Newswise — A technology consortium has launched an industry-wide competition to jump-start the development of more energy-efficient, language-based AI applications—those that would maintain the computing capacity of today’s virtual assistants and search engines while using a fraction of the electricity or battery power. 

The competition’s organizers, led in part by New York University, recognize that current tools, while pioneering, have sub-optimal architectures, which are slow and require remarkable amounts of energy to function. 

“We’ve made staggering progress over the last few years toward human-like AI techniques for language, but the methods and ideas that got us here relied on gigantic models that are too slow and too energy-hungry to be useful or worth using in many cases,” says organizer Sam Bowman, an assistant professor at NYU’s Department of Linguistics and Center for Data Science. “We’re optimistic that it’ll be possible to build systems that are perhaps a hundred times more efficient without losing out on the quality of understanding we’re seeing.” 

The competition has been preceded by other “benchmark tasks” in the field—all aimed at measuring the performance of language-based AI.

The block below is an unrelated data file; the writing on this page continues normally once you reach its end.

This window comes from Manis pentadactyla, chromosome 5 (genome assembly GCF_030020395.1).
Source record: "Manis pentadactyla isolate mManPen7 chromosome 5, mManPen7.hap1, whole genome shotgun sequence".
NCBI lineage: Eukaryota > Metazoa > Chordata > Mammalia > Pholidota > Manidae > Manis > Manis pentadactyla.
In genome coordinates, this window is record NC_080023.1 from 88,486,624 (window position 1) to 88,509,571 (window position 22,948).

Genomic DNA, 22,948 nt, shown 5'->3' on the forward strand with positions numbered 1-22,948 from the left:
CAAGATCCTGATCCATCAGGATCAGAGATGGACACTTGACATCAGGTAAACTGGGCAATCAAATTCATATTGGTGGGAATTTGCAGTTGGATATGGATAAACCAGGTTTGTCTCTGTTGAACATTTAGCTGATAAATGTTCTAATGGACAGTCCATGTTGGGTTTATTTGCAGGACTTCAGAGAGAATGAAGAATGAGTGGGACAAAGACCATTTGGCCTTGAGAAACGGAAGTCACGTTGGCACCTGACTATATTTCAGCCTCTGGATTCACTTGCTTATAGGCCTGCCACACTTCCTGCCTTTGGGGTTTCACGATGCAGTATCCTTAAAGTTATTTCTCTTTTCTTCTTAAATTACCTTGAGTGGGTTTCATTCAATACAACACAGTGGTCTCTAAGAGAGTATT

In 2010, a prominent early benchmarking effort called “ImageNet” in the area of computer vision and image processing helped to kick off modern neural-network-based AI. In 2018, another consortium, led by Alex Wang, a doctoral candidate at NYU’s Courant Institute of Mathematical Science, and Bowman, launched GLUE (General Language Understanding Evaluation), which helped to spur major advances in language understanding that have started to appear in systems like search engines and virtual assistants; in 2019, they sponsored SuperGLUE, which called for the building of systems capable of grasping more complex or nuanced language. 

For more information, please visit The deadline for submissions is August 28, 2020. 

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